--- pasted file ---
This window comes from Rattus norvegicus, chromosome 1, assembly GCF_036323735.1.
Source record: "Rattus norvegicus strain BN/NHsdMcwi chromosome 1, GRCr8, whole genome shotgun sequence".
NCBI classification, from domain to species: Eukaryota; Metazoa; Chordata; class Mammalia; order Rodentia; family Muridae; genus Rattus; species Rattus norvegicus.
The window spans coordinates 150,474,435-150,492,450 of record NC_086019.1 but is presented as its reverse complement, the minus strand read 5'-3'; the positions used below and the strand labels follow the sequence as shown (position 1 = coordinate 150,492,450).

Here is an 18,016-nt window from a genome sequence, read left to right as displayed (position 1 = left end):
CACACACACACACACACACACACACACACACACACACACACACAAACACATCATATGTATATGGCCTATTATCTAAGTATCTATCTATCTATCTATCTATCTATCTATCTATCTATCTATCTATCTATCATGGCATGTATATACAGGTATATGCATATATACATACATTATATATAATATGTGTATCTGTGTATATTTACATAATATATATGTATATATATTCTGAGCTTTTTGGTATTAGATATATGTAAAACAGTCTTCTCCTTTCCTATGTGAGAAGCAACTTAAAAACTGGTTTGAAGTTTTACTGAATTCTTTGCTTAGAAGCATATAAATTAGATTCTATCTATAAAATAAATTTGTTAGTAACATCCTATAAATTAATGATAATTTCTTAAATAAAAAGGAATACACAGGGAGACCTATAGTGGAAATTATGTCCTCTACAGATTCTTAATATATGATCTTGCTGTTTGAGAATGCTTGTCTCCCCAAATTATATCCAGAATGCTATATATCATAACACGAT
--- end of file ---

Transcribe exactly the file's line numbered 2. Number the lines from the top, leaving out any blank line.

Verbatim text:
Source record: "Rattus norvegicus strain BN/NHsdMcwi chromosome 1, GRCr8, whole genome shotgun sequence".